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1992.07.25 - Rich Stadium, Orchard Park, USA

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1992.07.25 - Rich Stadium, Orchard Park, USA Empty 1992.07.25 - Rich Stadium, Orchard Park, USA

Post by Soulmonster on Thu Sep 06, 2012 9:24 pm

July 25, 1992.

Rich Stadium.

Orchard Park, NY, USA

01. Nightrain
02. Mr. Brownstone
03. Live and Let Die
04. Attitude
05. Bad Obsession
06. Double Talkin' Jive
07. Civil War
08. Patience
09. It's So Easy
10. Welcome to the Jungle
11. You Could Be Mine
12. November Rain
13. Sweet Child O'Mine
14. Knockin' On Heaven's Door
15. Don't Cry
16. Paradise City

Axl Rose (vocals), Gilby Clarke (rhythm guitarist), Slash (lead guitarist), Duff McKagan (bass), Dizzy Reed (keyboards) and Matt Sorum (drums).

1992.07.25 - Rich Stadium, Orchard Park, USA Rightarrow Next concert: 1992.07.26.
1992.07.25 - Rich Stadium, Orchard Park, USA Leftarrow Previous concert: 1992.07.22.
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1992.07.25 - Rich Stadium, Orchard Park, USA Empty Re: 1992.07.25 - Rich Stadium, Orchard Park, USA

Post by Blackstar on Fri Jan 25, 2019 2:30 pm

Preview for the concert in Columbia, SC, containing review of this concert. The Atlanta Constitution, July 31, 1992:

1992.07.25 - Rich Stadium, Orchard Park, USA CnZsiqhr_o
1992.07.25 - Rich Stadium, Orchard Park, USA MfmEXpJE_o

Crowd control at heavy-metal show? It'll be tough as body-slamming party gets ready for a pit stop in Southeast

By Russ DeVault

Orchard Park, N.Y. — Just when it seems Guns Ν’ Roses — the reigning hellions of rock ’n’ roll — are roaring to an ear-splitting peak at Rich Stadium outside Buffalo, tempestuous Axl Rose stuns the crowd of 43,000 by shouting his heavy-metal band to silence.

“We screwed up,” the frenetic, long-haired lead singer says after the out-of-tune first notes of “Sweet Child O’ Mine” slither into the night. “If we didn’t do that, we wouldn’t be Guns N’ Roses, now, would we?”

Fans agree, although Mr. Rose, whose bad-behavior record is longer than the Gunners’ list of hits, recently has confused them by toning down his actions. He has been arrested only once this month (on four misdemeanor charges stemming from a riot triggered when he dived into the crowd during a St. Louis concert last year).

“I think he’s calmed down and seems more levelheaded recently,” says Jenni Ferguson, an Atlanta paralegal. Ms. Ferguson, 29, will leave today to enjoy the Guns N’ Roses/Metallica/Faith No More show Sunday in Columbia, S.C. — the closest to Atlanta this summer’s premier stadium tour will get.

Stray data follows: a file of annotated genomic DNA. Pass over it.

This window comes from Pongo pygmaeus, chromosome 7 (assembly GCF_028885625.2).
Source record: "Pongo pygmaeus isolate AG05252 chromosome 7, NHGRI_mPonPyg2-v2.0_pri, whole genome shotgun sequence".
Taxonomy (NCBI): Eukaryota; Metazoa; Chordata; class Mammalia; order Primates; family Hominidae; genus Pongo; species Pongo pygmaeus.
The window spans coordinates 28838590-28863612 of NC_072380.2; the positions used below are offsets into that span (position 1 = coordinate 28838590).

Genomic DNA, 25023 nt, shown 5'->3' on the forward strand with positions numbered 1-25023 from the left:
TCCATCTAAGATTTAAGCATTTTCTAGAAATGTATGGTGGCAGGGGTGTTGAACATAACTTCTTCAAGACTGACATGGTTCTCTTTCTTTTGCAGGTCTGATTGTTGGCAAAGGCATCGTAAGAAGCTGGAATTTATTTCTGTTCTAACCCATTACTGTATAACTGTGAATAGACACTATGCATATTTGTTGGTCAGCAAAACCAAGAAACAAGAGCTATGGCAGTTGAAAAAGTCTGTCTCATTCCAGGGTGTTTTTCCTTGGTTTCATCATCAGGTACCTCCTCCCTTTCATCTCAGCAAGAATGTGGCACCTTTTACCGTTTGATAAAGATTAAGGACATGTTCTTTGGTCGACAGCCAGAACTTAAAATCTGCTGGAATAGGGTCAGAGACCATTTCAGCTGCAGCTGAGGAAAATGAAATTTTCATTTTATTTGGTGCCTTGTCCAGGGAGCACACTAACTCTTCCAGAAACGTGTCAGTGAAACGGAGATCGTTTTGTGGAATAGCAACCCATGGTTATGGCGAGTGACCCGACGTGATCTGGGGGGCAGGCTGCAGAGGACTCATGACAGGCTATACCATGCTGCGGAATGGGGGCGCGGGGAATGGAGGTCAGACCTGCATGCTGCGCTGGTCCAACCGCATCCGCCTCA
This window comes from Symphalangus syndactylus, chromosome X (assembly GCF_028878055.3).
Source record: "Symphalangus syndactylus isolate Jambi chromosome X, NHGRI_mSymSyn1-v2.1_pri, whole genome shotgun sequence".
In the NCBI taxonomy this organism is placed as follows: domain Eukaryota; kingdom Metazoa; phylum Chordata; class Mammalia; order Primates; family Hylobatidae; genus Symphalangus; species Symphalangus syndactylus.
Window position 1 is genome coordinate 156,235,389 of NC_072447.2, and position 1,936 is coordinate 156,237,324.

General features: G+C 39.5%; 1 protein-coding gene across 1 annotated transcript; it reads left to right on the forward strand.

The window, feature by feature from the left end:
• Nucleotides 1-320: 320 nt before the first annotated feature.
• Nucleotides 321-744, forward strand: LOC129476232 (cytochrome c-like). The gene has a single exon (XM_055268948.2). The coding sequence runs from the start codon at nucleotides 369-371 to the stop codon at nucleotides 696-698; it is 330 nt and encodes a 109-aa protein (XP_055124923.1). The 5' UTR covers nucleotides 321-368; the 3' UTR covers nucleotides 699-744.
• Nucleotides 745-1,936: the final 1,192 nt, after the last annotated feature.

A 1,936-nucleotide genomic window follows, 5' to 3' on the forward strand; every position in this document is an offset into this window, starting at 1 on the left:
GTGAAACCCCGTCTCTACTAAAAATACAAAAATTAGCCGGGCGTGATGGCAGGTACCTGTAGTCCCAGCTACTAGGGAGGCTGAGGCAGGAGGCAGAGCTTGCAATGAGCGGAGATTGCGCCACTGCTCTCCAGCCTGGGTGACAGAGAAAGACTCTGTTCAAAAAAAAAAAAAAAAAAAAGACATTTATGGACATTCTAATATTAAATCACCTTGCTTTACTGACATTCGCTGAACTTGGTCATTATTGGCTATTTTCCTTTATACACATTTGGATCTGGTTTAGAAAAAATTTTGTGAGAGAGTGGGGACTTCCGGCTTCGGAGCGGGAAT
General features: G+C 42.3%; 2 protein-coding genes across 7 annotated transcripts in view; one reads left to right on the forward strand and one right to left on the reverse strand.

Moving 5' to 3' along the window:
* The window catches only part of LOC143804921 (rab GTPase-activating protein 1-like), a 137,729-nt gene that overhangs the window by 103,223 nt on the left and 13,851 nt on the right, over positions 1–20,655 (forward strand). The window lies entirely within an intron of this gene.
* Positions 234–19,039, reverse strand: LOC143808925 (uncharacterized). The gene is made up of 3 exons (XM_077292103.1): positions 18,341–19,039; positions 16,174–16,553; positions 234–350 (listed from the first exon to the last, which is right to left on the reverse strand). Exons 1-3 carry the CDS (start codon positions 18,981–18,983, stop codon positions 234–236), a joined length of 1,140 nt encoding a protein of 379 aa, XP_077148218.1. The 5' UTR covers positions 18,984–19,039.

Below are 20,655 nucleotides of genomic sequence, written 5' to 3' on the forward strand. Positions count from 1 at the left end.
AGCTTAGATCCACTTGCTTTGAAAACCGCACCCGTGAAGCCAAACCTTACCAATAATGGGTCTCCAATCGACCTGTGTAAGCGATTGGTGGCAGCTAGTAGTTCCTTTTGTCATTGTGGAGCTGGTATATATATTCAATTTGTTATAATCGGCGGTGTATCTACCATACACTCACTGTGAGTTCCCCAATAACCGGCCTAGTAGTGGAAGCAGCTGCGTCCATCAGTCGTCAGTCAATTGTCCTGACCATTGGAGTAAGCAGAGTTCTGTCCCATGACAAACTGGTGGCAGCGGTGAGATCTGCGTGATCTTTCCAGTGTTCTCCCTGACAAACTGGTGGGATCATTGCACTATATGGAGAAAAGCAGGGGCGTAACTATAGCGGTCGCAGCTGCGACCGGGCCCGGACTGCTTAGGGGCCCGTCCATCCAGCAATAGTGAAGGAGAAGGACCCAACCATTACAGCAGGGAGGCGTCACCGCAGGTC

Ms. Ferguson’s favorite is Faith No More, but she’s “definitely excited” about seeing Guns N’ Roses for the first time. “Six of us are going, and it’s going to be an awesome show,” she predicts. Tickets remain for Sunday’s performance.

Still, the spectacle at the University of South Carolina’s Williams-Brice Stadium isn’t likely to match the action at the Orchard Park concert. The momentary truce yelled for shortly after midnight by Mr. Rose is the only cease-fire called during the 7 1/2-hour festival/battle of the three bands and their faithful.

Call it Woodstock With Weapons — the armament being guitars, drums, amplifiers, flailing bodies, plastic drink cups and ice cubes. Earlier, Metallica’s screaming guitars and thunderclap drums touched off vicious, full-body contact “dancing” among the fans on the seatless, tarpaulin-covered playing field.

The collisions — mostly between males in their late teens and early 20s — are nothing like the minor-league body-bruising that goes on in “mosh pits” at many heavy-metal concerts. This is serious slam-dancing in all its crushing violence. Spacious circles are cleared at several spots, and combatants frequently dig in and take 20-yard runs before blindsiding their partners.

The hitting is NFL-nasty here in the home of the Buffalo Bills. Some body-slammers exchange high-fives after getting up from neck-snapping exchanges, but the cool-headed moshers doubling as referees sometimes have to move quickly to stop serious fights from developing.

“I had to come up here in the stands so I could see Guns N’ Roses,” says “Dennis,” a sweaty rocker in a softball uniform. “It was really rough down there near the stage.” Adds another equally beefy, short-haired slammer who’s equally reluctant to divulge his real name, “One guy got clotheslined [hit with a forearm], and he just went to sleep.”

But instead of dozing during the two-hour lull between Metallica and Guns N’ Roses, the adrenalized crowd turns restless. Shortly after Metallica’s two-hour-plus bombardment, a 30-minute battle of plastic cups, ice cubes and even fireworks erupts between concertgoers on the field and in the stands. Some non-combatants in the metal seats stick it out, while others seek safety in the concourse.